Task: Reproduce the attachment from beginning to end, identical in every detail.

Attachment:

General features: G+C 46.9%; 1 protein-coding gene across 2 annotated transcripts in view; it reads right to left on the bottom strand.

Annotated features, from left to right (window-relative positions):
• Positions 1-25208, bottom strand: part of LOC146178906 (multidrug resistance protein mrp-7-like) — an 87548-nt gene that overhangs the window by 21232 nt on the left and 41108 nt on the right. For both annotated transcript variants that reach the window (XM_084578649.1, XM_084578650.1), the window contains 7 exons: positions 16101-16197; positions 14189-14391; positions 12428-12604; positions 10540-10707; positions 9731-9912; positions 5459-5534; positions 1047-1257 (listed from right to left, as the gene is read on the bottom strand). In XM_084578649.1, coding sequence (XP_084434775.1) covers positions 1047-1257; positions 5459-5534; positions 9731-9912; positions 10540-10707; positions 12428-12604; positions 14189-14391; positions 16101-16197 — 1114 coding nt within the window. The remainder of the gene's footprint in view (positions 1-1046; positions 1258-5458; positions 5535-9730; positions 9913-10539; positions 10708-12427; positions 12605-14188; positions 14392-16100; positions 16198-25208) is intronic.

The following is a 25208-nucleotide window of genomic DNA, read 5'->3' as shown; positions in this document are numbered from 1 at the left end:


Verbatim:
General features: G+C 46.9%; 1 protein-coding gene across 2 annotated transcripts in view; it reads right to left on the bottom strand.

Annotated features, from left to right (window-relative positions):
• Positions 1-25208, bottom strand: part of LOC146178906 (multidrug resistance protein mrp-7-like) — an 87548-nt gene that overhangs the window by 21232 nt on the left and 41108 nt on the right. For both annotated transcript variants that reach the window (XM_084578649.1, XM_084578650.1), the window contains 7 exons: positions 16101-16197; positions 14189-14391; positions 12428-12604; positions 10540-10707; positions 9731-9912; positions 5459-5534; positions 1047-1257 (listed from right to left, as the gene is read on the bottom strand). In XM_084578649.1, coding sequence (XP_084434775.1) covers positions 1047-1257; positions 5459-5534; positions 9731-9912; positions 10540-10707; positions 12428-12604; positions 14189-14391; positions 16101-16197 — 1114 coding nt within the window. The remainder of the gene's footprint in view (positions 1-1046; positions 1258-5458; positions 5535-9730; positions 9913-10539; positions 10708-12427; positions 12605-14188; positions 14392-16100; positions 16198-25208) is intronic.

The following is a 25208-nucleotide window of genomic DNA, read 5'->3' as shown; positions in this document are numbered from 1 at the left end: